Von Donnersmarck’s powerful, beautifully crafted film captures life in East Germany before the fall of the Berlin Wall, when secret police or Stasi agents scrutinised the population for signs of dissent or divergence from toeing the line of the totalitarian regime. The story tells of three main characters a successful writer (Koch) suspected of subversion, his lover (Gedeck) and the Stasi agent (Muehe) assigned to watch them. When the surveillance reveals nothing culpable the agent is instructed to frame his subject, and the film focuses on the subtlest of performances from Muehe in his lone struggle with his conscience as he decides what to do.
In a world where surveillance and control increasingly encroach, this fascinating film depicts a society where a state suspected its people of being disloyal and inspired them to be so. Paranoia was rife in E. Germany when neighbours, colleagues, lovers could inform on one another and the film breathes insecurity. In Lives of Others one character informs on her lover, and in real life Muehe discovered that his wife was a Stasi informant. In July 2007 Muehe died aged 54 – he will be remembered for his theatre performances but most of all for his portrayal of the Stasi agent in this film.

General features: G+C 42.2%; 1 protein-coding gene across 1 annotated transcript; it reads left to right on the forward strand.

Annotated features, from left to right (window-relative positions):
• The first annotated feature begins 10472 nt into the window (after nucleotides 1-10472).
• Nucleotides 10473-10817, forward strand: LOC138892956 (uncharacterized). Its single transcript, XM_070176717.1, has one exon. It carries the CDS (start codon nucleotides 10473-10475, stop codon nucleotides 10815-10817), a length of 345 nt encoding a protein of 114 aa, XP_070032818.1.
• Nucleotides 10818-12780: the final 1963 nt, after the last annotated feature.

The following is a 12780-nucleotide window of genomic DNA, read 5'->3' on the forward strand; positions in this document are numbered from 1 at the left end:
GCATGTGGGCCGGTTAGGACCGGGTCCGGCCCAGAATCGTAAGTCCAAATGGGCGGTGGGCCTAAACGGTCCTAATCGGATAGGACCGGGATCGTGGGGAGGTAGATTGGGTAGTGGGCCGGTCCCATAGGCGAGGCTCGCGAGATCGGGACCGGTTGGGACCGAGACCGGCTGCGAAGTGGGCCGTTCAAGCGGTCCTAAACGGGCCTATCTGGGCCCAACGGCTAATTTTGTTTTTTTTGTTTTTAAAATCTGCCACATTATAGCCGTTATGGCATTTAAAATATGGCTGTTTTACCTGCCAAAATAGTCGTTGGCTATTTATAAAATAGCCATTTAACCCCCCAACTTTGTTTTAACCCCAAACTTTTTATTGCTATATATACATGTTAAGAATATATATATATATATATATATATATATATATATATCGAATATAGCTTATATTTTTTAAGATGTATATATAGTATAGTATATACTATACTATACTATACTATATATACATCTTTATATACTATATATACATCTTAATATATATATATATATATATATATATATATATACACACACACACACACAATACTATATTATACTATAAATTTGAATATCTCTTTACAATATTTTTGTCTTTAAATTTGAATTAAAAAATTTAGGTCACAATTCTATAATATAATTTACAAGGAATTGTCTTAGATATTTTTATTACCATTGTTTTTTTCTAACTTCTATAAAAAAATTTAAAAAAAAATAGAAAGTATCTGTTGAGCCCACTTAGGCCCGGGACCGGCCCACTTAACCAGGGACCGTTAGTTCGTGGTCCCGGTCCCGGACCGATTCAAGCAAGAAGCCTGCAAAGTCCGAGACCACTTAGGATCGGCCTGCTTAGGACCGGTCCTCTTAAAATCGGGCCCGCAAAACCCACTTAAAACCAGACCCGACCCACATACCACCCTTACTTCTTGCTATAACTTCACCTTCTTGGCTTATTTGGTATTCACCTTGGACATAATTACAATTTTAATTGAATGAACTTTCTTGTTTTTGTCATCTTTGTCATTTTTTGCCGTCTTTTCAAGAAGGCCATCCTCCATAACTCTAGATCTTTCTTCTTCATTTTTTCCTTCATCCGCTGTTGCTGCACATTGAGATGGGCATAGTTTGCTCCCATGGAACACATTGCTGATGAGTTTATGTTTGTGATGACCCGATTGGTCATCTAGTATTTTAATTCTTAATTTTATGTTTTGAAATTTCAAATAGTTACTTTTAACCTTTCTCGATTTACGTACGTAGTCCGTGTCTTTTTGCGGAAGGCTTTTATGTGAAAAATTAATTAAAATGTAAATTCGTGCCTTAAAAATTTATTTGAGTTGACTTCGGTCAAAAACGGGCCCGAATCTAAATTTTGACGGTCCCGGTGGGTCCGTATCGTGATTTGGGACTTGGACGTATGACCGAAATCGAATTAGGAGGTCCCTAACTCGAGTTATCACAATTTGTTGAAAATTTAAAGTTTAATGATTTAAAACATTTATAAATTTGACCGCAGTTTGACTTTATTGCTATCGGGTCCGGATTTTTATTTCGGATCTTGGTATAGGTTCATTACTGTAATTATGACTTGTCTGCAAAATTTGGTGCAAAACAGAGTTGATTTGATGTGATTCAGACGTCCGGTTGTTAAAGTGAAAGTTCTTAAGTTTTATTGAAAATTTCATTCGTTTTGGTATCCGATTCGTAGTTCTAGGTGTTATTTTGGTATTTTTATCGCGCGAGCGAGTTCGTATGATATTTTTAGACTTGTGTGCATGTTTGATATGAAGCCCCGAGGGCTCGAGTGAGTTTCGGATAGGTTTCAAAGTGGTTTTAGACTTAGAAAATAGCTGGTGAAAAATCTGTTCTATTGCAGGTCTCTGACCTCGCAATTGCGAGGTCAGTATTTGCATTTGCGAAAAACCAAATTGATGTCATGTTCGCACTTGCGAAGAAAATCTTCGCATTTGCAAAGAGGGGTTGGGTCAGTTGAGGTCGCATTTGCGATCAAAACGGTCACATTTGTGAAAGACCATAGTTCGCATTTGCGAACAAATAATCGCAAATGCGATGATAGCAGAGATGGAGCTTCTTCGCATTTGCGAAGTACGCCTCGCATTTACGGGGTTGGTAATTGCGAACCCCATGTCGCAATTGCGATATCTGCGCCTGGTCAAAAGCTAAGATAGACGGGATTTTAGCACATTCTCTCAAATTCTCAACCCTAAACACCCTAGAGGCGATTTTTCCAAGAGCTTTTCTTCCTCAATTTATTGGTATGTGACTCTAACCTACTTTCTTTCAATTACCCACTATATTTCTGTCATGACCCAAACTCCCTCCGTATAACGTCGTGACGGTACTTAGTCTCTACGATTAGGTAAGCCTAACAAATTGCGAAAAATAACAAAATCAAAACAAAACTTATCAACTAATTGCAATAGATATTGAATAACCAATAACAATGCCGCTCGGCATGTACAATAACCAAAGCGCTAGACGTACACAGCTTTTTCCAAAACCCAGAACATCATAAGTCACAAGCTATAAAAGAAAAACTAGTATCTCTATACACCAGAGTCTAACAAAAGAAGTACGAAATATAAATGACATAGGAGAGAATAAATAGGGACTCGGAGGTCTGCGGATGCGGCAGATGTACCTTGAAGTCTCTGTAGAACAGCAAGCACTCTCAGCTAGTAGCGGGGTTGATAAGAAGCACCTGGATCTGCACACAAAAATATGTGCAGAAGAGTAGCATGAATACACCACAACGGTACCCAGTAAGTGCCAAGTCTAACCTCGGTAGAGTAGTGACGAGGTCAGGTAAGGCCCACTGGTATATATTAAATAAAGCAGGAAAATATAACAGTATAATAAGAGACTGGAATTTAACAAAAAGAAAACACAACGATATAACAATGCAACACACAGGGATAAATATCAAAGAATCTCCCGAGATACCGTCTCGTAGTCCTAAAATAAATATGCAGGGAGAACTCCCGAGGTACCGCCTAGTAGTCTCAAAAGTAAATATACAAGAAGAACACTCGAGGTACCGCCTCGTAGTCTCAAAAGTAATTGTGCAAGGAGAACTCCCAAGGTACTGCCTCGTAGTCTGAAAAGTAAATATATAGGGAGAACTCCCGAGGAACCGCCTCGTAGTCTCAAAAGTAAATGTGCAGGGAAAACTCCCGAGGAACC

A powerful but quiet film, constructed of hidden thoughts and secret desires. Roger Ebert, Chicago Sun-Times.
You know within minutes of watching The Lives of Others that you are in confident, authoritative hands. Philip French, The Observer.
With solid performances and a terrific screenplay, this movie offers solid, no-frills drama that feels organic and believable, not contrived. There should be no argument that it is deserving to be numbered among the elite non-English language productions receiving international distribution. James Berrardinelli, ReelViews.